In terms of the traitor mechanic – which is why we’re here, after all – there is a (rather high) chance that one of the knights is actually a traitor, working against the others for his own purposes.  Since players are not able to show each other their cards, it’s possible for the traitor to play poorer cards than he otherwise would, or lie about the contents of his hand.  He can also make purposely bad decisions in order to worsen the situation that the knights find themselves in.  A good traitor should be able to manipulate the game such that Excalibur or the Grail become unobtainable or the gates of Camelot are overrun with siege engines.

Once the traitor is revealed, he gains a more direct means of interfering with the game, stealing cards from other players and drawing two progression of evil cards, rather than the usual one, and choosing the worst of the effects to inflict upon the knights.

The traitor mechanism is done very well in this game, and I love the extra menace that the player can bring to the game once they are revealed.  This is one of the real classics of the cooperative genre and a fantastic example of a game that really uses the traitor mechanism well.

Battlestar Galactica  

Fantasy Flight’s Battlestar Galactica is another fantastic cooperative game that shares a lot of mechanisms with Shadows Over Camelot.


Battlestar Galactica is based on the reimagined sci-fi series of the same name.  In it, you take on the role of a ragtag fleet of human survivors of a genocidal attack by the robotic Cylons.  The goal is to work together to protect the fleet and get the human population to Earth, the fabled home of the 13th colony of man.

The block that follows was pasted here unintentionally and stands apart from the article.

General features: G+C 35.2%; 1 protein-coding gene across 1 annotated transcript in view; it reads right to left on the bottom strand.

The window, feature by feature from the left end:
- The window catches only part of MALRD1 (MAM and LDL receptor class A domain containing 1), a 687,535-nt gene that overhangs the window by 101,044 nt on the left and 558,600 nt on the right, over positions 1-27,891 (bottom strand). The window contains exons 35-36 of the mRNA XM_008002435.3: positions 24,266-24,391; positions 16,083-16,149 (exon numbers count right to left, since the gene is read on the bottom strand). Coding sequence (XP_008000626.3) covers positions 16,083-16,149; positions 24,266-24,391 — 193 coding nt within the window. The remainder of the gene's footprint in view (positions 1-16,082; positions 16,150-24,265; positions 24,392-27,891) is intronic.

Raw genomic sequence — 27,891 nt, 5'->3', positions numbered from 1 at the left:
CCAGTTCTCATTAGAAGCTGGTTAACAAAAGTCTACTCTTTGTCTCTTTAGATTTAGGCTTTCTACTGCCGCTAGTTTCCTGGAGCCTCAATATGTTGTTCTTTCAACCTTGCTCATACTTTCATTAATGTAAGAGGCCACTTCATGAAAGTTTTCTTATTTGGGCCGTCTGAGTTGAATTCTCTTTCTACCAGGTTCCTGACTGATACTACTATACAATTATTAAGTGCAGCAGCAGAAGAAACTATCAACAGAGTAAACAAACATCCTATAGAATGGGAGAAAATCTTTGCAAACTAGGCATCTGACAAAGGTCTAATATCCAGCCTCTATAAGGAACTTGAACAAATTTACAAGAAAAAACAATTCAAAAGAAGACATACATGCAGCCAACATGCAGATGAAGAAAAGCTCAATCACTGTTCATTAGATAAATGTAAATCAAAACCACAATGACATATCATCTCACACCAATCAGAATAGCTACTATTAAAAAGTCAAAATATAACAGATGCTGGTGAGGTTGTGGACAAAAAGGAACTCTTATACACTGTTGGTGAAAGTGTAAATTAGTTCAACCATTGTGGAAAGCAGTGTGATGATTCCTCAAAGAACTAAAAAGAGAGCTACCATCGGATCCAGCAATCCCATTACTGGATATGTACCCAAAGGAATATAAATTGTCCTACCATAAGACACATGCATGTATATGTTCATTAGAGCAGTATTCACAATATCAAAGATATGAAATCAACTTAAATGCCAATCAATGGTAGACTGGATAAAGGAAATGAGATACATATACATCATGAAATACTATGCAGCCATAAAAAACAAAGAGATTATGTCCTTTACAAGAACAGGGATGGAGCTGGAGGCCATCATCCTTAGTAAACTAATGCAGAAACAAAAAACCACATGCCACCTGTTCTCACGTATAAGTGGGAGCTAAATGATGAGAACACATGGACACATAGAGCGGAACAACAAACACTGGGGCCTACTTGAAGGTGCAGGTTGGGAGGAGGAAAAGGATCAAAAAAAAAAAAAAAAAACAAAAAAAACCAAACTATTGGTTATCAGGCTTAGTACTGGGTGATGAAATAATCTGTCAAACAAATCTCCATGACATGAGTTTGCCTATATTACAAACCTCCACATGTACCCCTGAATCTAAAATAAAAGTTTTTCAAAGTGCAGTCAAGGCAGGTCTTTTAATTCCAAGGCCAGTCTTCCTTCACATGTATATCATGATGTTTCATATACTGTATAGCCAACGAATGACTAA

Mechanically, this is done by using your themed cards and character abilities to react to events, fight off Cylon attacks and remain vigilant in searching for Cylons disguised as humans.  This ability to blend in with other players is key to the traitor mechanism of this game and is very similar to the system used in Shadows Over Camelot.

As in Shadows Over Camelot, the traitor begins the game by trying to blend in with the other players, making purposely poor decisions and underplaying where possible. The fact that each player’s contributions to an event are shuffled alongside a couple of cards from another deck means that any sabotage is quite hidden, creating a lot more opportunity for direct sabotage than there is in Shadows Over Camelot. Where the Cylon manages to con their way into a key role, such as President or Admiral, there is even more mayhem to be had, with the opportunity to make very poor decsions pm behalf of the group and waste precious nukes.